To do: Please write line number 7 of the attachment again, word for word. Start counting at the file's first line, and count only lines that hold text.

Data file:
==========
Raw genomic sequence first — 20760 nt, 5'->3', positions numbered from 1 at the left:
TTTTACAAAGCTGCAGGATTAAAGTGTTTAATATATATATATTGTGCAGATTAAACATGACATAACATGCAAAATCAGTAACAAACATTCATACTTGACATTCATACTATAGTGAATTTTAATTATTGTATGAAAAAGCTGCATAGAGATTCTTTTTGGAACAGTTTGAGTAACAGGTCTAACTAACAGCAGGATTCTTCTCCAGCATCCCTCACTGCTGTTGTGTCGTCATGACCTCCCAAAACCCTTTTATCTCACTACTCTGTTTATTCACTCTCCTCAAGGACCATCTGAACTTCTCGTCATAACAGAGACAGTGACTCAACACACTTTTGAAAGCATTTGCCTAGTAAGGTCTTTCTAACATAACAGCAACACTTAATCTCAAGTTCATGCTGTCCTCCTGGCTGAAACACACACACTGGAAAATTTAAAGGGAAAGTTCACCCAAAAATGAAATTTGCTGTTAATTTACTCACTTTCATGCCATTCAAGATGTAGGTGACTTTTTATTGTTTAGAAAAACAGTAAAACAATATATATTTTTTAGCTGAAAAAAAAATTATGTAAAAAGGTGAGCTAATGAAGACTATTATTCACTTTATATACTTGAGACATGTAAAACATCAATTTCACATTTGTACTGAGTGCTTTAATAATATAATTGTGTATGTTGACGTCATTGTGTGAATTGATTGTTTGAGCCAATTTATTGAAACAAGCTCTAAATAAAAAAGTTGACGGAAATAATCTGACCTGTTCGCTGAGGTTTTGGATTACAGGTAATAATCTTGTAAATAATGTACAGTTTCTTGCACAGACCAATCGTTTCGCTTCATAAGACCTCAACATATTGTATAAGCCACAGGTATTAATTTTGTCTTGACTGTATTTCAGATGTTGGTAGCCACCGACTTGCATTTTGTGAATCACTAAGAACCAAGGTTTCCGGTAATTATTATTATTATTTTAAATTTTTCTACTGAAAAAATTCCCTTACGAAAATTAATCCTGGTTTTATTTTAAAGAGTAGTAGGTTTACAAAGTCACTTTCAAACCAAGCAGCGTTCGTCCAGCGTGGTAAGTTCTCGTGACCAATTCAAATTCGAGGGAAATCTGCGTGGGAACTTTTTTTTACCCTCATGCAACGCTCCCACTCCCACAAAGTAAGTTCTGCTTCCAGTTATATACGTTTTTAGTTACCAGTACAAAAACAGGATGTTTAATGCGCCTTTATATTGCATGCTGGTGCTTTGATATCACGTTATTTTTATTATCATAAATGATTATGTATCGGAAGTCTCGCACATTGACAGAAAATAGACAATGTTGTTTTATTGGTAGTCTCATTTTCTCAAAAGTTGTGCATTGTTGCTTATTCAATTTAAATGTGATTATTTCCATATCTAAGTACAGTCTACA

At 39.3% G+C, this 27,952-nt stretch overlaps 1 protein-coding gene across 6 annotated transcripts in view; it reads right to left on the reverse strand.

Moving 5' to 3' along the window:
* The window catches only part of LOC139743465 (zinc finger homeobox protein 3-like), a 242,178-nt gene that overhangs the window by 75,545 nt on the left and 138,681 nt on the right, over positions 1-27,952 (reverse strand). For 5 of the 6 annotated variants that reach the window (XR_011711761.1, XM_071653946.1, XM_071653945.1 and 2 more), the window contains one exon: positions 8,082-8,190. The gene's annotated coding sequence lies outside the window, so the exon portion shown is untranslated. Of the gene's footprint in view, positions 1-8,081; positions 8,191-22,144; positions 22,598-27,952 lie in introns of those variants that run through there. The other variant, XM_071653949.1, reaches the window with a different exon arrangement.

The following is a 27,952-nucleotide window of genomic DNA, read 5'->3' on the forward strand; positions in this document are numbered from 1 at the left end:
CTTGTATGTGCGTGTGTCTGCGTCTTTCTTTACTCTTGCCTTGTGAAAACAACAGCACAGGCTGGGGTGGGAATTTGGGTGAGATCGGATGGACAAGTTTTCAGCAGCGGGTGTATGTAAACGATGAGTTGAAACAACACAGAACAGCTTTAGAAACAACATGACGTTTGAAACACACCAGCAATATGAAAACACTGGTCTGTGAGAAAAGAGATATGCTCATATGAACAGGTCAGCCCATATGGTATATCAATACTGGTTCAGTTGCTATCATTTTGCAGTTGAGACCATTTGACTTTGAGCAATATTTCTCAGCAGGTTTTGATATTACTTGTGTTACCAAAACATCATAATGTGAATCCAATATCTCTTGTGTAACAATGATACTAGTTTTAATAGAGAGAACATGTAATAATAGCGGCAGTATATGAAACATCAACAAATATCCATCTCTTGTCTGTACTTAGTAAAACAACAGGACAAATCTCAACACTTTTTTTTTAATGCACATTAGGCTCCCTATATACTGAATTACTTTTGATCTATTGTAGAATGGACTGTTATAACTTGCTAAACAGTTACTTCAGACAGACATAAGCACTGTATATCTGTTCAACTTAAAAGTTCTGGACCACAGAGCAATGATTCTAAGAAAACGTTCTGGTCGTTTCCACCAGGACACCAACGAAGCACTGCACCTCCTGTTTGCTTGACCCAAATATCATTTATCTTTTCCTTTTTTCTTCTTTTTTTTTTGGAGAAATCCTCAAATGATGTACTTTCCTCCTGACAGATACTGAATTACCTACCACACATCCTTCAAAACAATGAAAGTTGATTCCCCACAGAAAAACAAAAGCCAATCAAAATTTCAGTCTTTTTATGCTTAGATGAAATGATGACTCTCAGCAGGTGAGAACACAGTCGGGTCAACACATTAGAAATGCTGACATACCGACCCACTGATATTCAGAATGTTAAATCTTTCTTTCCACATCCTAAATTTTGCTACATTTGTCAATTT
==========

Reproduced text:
CTTGTATGTGCGTGTGTCTGCGTCTTTCTTTACTCTTGCCTTGTGAAAACAACAGCACAGGCTGGGGTGGGAATTTGGGTGAGATCGGATGGACAAGTTTTCAGCAGCGGGTGTATGTAAACGATGAGTTGAAACAACACAGAACAGCTTTAGAAACAACATGACGTTTGAAACACACCAGCAATATGAAAACACTGGTCTGTGAGAAAAGAGATATGCTCATATGAACAGGTCAGCCCATATGGTATATCAATACTGGTTCAGTTGCTATCATTTTGCAGTTGAGACCATTTGACTTTGAGCAATATTTCTCAGCAGGTTTTGATATTACTTGTGTTACCAAAACATCATAATGTGAATCCAATATCTCTTGTGTAACAATGATACTAGTTTTAATAGAGAGAACATGTAATAATAGCGGCAGTATATGAAACATCAACAAATATCCATCTCTTGTCTGTACTTAGTAAAACAACAGGACAAATCTCAACACTTTTTTTTTAATGCACATTAGGCTCCCTATATACTGAATTACTTTTGATCTATTGTAGAATGGACTGTTATAACTTGCTAAACAGTTACTTCAGACAGACATAAGCACTGTATATCTGTTCAACTTAAAAGTTCTGGACCACAGAGCAATGATTCTAAGAAAACGTTCTGGTCGTTTCCACCAGGACACCAACGAAGCACTGCACCTCCTGTTTGCTTGACCCAAATATCATTTATCTTTTCCTTTTTTCTTCTTTTTTTTTTGGAGAAATCCTCAAATGATGTACTTTCCTCCTGACAGATACTGAATTACCTACCACACATCCTTCAAAACAATGAAAGTTGATTCCCCACAGAAAAACAAAAGCCAATCAAAATTTCAGTCTTTTTATGCTTAGATGAAATGATGACTCTCAGCAGGTGAGAACACAGTCGGGTCAACACATTAGAAATGCTGACATACCGACCCACTGATATTCAGAATGTTAAATCTTTCTTTCCACATCCTAAATTTTGCTACATTTGTCAATTT